I'd Like to Hear About Some Real Life Implementations of ESP for Retirement

Just wanted to say that I really like ESP. I'm hoping some retirees can chime in with their success stories about how they've successfully used ESP. Who has followed the recommendations year after year and has it worked out as you expected? (I guess I'm looking for some stories on "projected" vs. "actual" results.)

I tend to organize my finances in terms of discretionary spending, so this software really works for me. For example, I have everything taken out of my paycheck (pre-tax, post-tax contributions, savings, taxes, mortgage, etc.) so that all that ever hits my checking account is my discretionary spending amount.

ESP is great because it tells me the maximum I can spend every year to maintain my consumption. Interestingly, when I first set up ESP, it told me to spend much more than I wanted to this year and next; so I "tuned" my standard of living index up to 250/year for the seven years before I reach age 60 and can tap into my retirement funds. This drove down my spending and increased my savings for 2015 and 2016, which reflects my plan of saving like crazy so that I'll have more to spend seven years after that. I really like ESP's flexibility.


dan royer's picture

You may have meant to say that you turned DOWN the standard of living early in order to cause more saving. Or perhaps you mean that you RAISE standard of living in some future years in order to create more saving early. Your discretionary spending will go up in those years you set the std. of living index to go up. You can also accomplish this by contributing more to a ROTH or 401K. This kind of retirement saving will tend to lower current discretionary spending and raise future discretionary spending.

For 2015 and 2016, I kept the SOL at 100. For the years after that, until I turn 60, I increased it to 250 per year. That caused my savings in 2015 and 2016 to increase, which reflects my savings strategy. So, yes, it means I'm saving early and, yes, it increased my spending for the years with the 250 index, which is what I wanted. For 2015 and 2106, I'm saving a lot to my retirement and nonretirement accounts both. Sorry if I wasn't clear in my original post.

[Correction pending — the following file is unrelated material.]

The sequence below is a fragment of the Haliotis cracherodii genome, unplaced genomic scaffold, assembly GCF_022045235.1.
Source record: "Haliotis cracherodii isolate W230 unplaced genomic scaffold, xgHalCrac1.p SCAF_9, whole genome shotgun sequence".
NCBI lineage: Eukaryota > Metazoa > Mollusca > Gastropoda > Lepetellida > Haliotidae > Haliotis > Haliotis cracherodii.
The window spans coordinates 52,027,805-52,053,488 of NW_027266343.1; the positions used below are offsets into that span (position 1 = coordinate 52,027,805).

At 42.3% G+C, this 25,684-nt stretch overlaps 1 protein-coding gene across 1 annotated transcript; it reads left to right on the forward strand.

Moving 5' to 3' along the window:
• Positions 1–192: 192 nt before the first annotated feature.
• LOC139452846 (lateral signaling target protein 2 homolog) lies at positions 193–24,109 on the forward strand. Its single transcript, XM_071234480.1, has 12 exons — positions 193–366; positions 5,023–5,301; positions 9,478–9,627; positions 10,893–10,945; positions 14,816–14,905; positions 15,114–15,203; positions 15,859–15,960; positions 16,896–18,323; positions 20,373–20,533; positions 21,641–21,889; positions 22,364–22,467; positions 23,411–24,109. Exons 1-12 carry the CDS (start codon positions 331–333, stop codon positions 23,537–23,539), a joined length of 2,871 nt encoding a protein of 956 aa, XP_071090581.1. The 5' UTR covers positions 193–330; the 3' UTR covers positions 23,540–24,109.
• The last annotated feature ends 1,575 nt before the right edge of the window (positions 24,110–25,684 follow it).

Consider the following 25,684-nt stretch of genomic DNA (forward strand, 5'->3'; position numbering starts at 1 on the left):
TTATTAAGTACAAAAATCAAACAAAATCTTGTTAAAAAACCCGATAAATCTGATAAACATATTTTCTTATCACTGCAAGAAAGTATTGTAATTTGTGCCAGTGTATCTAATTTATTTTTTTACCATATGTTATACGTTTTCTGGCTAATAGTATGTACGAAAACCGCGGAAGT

dan royer's picture

OK, I might be confused what you mean by "saving." Saving as in "contributions to retirement" or "saving" as in seeing a larger number in the Saving column on the Annual Suggestions report. I understand what you are doing now.

I guess I should have said "contributions" to retirement and nonretirement accounts (which is, of course, different than "savings" in ESP).

I found ESP about two years ago and it was the only program I could locate that could incorporate the effects of a government defined benefit pension in planning. I used it to determine what my sustainable discretionary spending could be, compared this to what my expenses would be in retirement, and I found I was in better shape than I thought. Not too long after things soured at work. I went home and checked the impacts of retiring _now_ and found I could still comfortably cover retirement expenses. Shortly thereafter I filed for retirement. This would never have happened without ESP's help. My family was extremely supportive at the time and is still - in particular my wife is glad I have been home to deal with our son's later teenage years.

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